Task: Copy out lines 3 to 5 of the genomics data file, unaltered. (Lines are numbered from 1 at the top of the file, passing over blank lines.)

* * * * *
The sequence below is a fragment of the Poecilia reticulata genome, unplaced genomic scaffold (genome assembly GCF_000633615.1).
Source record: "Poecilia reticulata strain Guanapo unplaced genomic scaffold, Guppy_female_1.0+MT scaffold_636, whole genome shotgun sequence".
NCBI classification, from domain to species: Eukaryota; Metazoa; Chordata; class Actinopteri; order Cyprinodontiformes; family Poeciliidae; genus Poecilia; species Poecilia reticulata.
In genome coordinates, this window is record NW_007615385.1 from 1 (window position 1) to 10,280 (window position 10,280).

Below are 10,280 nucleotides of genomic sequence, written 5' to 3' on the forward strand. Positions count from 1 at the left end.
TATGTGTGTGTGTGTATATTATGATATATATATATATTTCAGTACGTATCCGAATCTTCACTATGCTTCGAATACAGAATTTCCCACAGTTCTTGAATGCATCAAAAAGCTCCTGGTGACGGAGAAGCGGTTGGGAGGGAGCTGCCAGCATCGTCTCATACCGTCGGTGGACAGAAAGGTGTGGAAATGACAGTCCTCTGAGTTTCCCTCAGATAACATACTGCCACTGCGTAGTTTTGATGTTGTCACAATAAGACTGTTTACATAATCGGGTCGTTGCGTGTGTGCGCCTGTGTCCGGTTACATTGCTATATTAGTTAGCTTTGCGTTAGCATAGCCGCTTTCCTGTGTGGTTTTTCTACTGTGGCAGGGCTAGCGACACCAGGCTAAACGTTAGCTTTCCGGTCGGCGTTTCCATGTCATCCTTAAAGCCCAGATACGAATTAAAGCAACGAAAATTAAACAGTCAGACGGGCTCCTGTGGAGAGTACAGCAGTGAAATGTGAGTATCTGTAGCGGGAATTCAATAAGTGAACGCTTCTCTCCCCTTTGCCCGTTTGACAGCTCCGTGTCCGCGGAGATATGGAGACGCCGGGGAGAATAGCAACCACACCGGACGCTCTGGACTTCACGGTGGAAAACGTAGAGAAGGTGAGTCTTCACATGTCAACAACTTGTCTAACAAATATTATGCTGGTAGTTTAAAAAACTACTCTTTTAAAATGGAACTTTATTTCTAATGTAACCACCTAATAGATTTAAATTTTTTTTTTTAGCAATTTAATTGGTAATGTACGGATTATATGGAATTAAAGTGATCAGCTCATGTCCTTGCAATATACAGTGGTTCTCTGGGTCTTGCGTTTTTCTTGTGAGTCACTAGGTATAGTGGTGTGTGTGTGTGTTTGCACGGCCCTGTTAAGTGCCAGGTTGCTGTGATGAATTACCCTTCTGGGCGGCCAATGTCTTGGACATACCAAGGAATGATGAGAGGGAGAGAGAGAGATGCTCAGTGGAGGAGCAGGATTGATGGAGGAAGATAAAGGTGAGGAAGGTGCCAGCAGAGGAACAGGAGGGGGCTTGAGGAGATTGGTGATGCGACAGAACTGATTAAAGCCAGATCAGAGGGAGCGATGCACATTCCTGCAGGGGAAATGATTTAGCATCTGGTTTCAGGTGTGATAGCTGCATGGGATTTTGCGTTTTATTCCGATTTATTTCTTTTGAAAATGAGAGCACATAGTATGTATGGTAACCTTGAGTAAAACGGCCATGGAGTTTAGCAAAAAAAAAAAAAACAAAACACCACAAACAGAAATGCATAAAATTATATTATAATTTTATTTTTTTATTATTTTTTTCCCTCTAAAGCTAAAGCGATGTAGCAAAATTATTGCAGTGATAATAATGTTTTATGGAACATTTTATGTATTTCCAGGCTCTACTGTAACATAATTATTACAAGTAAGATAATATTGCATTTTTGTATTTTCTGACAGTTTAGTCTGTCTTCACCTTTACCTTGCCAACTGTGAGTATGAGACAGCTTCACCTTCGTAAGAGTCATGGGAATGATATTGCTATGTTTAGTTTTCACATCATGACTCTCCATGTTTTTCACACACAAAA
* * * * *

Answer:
NCBI classification, from domain to species: Eukaryota; Metazoa; Chordata; class Actinopteri; order Cyprinodontiformes; family Poeciliidae; genus Poecilia; species Poecilia reticulata.
In genome coordinates, this window is record NW_007615385.1 from 1 (window position 1) to 10,280 (window position 10,280).

Below are 10,280 nucleotides of genomic sequence, written 5' to 3' on the forward strand. Positions count from 1 at the left end.